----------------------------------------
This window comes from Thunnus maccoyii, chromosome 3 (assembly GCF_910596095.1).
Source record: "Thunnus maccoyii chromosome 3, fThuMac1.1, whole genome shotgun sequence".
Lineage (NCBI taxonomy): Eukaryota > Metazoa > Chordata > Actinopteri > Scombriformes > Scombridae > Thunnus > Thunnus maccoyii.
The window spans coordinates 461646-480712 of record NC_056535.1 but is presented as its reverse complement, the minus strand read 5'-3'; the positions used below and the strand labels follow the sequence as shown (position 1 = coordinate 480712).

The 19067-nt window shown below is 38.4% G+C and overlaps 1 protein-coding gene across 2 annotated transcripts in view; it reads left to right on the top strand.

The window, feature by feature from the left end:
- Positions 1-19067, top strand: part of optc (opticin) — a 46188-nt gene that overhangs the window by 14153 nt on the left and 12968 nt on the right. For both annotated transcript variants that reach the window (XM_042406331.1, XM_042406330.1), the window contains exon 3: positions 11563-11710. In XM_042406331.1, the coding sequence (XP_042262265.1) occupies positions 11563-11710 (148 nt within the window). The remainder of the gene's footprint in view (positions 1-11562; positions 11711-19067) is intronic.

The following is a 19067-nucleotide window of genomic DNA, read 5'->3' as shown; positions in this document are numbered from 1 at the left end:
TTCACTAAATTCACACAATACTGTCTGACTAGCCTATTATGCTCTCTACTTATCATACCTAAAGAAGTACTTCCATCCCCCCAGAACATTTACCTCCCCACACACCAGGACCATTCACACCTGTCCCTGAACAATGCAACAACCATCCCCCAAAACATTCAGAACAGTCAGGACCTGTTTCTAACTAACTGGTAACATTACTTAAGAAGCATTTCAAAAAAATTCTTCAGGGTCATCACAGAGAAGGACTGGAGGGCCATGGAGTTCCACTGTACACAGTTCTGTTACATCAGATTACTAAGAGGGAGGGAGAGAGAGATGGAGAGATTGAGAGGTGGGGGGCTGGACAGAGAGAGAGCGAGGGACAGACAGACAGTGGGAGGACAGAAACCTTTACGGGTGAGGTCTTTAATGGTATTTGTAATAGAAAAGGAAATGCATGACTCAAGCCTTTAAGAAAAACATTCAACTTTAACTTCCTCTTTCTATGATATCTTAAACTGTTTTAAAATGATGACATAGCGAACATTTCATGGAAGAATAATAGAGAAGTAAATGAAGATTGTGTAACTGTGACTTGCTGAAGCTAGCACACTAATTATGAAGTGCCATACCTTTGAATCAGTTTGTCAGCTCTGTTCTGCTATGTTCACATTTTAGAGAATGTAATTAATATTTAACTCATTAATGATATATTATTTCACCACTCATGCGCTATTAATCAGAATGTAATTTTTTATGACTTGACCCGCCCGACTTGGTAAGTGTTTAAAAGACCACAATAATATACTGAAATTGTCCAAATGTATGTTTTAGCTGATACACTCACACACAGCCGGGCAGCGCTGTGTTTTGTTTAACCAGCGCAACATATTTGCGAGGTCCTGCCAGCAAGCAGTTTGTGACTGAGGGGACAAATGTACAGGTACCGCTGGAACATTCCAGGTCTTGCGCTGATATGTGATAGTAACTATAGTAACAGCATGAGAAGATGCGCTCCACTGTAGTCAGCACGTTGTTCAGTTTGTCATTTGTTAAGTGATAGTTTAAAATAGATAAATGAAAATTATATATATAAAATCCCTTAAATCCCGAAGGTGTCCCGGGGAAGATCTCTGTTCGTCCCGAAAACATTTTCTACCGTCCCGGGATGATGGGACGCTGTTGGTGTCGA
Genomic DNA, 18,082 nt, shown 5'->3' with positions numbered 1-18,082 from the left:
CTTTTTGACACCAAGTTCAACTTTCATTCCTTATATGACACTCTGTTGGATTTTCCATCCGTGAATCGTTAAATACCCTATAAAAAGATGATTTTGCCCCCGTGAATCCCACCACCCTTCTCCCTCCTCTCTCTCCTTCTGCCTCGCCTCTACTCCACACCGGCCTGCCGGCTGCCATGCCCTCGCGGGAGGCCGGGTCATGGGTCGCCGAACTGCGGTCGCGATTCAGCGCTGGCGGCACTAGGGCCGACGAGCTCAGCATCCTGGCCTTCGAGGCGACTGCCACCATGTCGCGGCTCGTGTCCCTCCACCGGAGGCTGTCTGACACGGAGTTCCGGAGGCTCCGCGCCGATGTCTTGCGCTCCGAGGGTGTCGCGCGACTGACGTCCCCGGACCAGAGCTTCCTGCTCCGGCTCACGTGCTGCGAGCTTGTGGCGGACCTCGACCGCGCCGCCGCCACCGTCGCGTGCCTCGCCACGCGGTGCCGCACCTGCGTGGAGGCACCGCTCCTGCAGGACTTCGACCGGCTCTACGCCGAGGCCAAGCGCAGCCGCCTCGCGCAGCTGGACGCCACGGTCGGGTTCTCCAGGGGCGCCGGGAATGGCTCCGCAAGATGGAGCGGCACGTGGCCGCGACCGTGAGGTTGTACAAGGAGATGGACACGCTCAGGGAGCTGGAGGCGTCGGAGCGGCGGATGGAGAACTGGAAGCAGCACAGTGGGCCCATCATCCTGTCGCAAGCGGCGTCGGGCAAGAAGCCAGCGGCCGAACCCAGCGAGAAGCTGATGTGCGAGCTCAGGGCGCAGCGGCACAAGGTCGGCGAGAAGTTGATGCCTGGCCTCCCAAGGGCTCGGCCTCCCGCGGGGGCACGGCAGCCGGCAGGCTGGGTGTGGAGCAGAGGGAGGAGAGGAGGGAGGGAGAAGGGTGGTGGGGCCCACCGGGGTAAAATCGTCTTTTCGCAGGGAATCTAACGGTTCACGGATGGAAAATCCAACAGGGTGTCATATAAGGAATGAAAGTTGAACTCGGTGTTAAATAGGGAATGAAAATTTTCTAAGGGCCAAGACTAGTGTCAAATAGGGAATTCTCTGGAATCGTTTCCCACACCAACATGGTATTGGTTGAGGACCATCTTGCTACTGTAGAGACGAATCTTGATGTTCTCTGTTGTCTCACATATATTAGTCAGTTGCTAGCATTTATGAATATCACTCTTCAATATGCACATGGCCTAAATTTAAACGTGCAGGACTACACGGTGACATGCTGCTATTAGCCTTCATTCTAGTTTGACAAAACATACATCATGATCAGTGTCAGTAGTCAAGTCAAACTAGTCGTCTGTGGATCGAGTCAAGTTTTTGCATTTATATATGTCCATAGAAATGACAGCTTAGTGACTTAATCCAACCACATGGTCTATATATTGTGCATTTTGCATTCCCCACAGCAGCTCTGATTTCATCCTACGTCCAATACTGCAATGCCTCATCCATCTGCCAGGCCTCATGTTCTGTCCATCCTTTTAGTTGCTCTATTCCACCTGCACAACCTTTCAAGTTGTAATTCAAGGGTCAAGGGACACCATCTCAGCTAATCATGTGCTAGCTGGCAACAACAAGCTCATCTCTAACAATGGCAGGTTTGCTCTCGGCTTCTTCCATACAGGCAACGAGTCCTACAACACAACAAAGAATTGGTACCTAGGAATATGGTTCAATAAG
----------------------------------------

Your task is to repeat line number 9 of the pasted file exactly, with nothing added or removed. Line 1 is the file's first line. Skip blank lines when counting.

TTCACTAAATTCACACAATACTGTCTGACTAGCCTATTATGCTCTCTACTTATCATACCTAAAGAAGTACTTCCATCCCCCCAGAACATTTACCTCCCCACACACCAGGACCATTCACACCTGTCCCTGAACAATGCAACAACCATCCCCCAAAACATTCAGAACAGTCAGGACCTGTTTCTAACTAACTGGTAACATTACTTAAGAAGCATTTCAAAAAAATTCTTCAGGGTCATCACAGAGAAGGACTGGAGGGCCATGGAGTTCCACTGTACACAGTTCTGTTACATCAGATTACTAAGAGGGAGGGAGAGAGAGATGGAGAGATTGAGAGGTGGGGGGCTGGACAGAGAGAGAGCGAGGGACAGACAGACAGTGGGAGGACAGAAACCTTTACGGGTGAGGTCTTTAATGGTATTTGTAATAGAAAAGGAAATGCATGACTCAAGCCTTTAAGAAAAACATTCAACTTTAACTTCCTCTTTCTATGATATCTTAAACTGTTTTAAAATGATGACATAGCGAACATTTCATGGAAGAATAATAGAGAAGTAAATGAAGATTGTGTAACTGTGACTTGCTGAAGCTAGCACACTAATTATGAAGTGCCATACCTTTGAATCAGTTTGTCAGCTCTGTTCTGCTATGTTCACATTTTAGAGAATGTAATTAATATTTAACTCATTAATGATATATTATTTCACCACTCATGCGCTATTAATCAGAATGTAATTTTTTATGACTTGACCCGCCCGACTTGGTAAGTGTTTAAAAGACCACAATAATATACTGAAATTGTCCAAATGTATGTTTTAGCTGATACACTCACACACAGCCGGGCAGCGCTGTGTTTTGTTTAACCAGCGCAACATATTTGCGAGGTCCTGCCAGCAAGCAGTTTGTGACTGAGGGGACAAATGTACAGGTACCGCTGGAACATTCCAGGTCTTGCGCTGATATGTGATAGTAACTATAGTAACAGCATGAGAAGATGCGCTCCACTGTAGTCAGCACGTTGTTCAGTTTGTCATTTGTTAAGTGATAGTTTAAAATAGATAAATGAAAATTATATATATAAAATCCCTTAAATCCCGAAGGTGTCCCGGGGAAGATCTCTGTTCGTCCCGAAAACATTTTCTACCGTCCCGGGATGATGGGACGCTGTTGGTGTCGA